When cells are subjected to oxidative stress, it leads to endoplasmic reticulum (ER) stress [10]. During ER stress, there is an accumulation of unfolded and misfolded proteins in the ER, triggering a signaling pathway known as the unfolded protein response (UPR), which aims to restore ER homeostasis and alleviate the stress [11]. The UPR involves the activation of three main transmembrane sensors located on the ER membrane: inositol-requiring enzyme 1 (IRE1), protein kinase RNA-like ER kinase (PERK), and activating transcription factor 6 (ATF6) [12,13,14]. Upon activation, these sensors initiate a cascade of signaling events to address ER stress and restore proper protein folding capacity. Prolonged activation of the UPR can lead to cell death, ultimately impairing tissue function and contributing to disease pathogenesis [15]. Therefore, we speculate that pharmacological interventions targeting endoplasmic reticulum (ER) stress relief may represent a viable and effective approach to inhibit the progression of OA. Considering that tert-butyl hydroperoxide (TBHP) is a stable compound and has been extensively studied in the context of OA, we chose this compound to simulate cellular oxidative stress in our investigation [16,17,18].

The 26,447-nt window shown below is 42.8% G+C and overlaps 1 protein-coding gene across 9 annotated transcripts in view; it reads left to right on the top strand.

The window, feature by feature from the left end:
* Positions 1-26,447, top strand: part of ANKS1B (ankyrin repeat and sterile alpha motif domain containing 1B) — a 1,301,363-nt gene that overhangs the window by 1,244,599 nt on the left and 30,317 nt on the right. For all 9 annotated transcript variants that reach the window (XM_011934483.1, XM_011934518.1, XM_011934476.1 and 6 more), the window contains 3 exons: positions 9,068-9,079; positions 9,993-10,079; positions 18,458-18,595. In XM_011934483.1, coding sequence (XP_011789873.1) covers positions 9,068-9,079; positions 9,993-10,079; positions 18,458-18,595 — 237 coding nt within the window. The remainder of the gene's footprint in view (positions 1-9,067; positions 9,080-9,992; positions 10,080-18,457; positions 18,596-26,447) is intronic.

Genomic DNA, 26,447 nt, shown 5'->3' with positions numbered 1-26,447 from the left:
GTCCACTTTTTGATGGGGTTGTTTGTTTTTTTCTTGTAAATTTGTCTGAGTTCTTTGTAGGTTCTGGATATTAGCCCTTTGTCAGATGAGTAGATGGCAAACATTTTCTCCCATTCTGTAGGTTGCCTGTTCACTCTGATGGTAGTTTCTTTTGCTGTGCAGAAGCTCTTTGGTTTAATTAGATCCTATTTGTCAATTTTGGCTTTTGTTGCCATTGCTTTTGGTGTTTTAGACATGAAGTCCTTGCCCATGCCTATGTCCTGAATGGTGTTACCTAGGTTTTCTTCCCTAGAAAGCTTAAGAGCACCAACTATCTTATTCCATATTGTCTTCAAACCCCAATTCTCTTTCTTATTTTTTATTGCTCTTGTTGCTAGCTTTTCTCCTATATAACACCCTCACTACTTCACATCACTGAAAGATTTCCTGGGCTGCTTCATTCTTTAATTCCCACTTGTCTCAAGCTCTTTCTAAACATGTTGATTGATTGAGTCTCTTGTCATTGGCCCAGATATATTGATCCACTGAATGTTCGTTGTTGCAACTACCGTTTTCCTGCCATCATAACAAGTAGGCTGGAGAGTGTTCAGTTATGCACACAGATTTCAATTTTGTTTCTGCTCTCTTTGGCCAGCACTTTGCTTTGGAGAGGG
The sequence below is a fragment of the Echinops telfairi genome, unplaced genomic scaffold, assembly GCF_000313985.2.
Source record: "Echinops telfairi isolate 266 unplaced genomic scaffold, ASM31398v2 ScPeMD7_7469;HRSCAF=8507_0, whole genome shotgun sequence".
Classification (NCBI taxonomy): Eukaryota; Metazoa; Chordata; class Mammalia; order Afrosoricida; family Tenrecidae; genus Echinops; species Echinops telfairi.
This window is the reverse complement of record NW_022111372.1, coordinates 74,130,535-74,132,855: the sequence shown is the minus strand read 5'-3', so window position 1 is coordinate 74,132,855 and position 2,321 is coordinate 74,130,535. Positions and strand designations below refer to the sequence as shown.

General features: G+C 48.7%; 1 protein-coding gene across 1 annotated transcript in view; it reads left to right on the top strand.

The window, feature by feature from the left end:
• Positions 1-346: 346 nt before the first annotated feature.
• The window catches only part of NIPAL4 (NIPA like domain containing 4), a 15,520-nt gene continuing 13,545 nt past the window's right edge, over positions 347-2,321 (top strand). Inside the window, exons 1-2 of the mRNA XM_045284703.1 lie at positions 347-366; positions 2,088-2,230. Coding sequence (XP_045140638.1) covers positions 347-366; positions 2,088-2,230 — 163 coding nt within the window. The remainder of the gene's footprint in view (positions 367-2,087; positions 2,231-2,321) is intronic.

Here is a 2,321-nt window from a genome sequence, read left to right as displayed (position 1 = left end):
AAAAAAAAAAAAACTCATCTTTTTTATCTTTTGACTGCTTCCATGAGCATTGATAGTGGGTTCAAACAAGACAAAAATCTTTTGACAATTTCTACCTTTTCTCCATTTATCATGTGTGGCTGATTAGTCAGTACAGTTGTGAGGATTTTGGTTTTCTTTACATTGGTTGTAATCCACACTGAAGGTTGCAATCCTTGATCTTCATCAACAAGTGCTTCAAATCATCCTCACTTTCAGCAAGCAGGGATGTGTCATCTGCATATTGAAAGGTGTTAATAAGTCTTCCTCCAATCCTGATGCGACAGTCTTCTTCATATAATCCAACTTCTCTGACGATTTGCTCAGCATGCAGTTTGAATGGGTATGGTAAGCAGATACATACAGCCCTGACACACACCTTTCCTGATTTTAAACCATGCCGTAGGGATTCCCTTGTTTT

TFEB (Transcription Factor EB) is a master regulator of cellular homeostasis with diverse functions in various cellular processes [19]. It plays a crucial role in maintaining cellular quality control, coordinating lysosomal biogenesis and autophagy, and regulating cellular metabolism [20]. Studies have shown that TFEB mediated autophagy can delay chondrocyte senescence and thus delay the progression of osteoarthritis [21, 22]. An increasing body of research suggests that proper activation of autophagy can alleviate endoplasmic reticulum (ER) stress and promote cell survival under oxidative stress conditions [23, 24]. Therefore, we hypothesize that TFEB-mediated autophagy may alleviate ER stress and delay chondrocyte apoptosis.

Rehmannia glutinosa, a commonly used herb in traditional Chinese and Korean medicine, has been extensively employed for its therapeutic properties in treating a range of conditions such as inflammation [25], diabetes [26], and lipid metabolism disorders [27]. Within the roots of Rehmannia glutinosa, there is an abundant presence of a compound called Ajugol, an iridoid glycoside known for its antioxidant and anti-inflammatory effects. Ajugol has been demonstrated to exert significant effects in non-alcoholic fatty liver disease [27], asthma [28], and neuroinflammation models [29]. However, its role in mitigating the progression of OA has not been reported to date.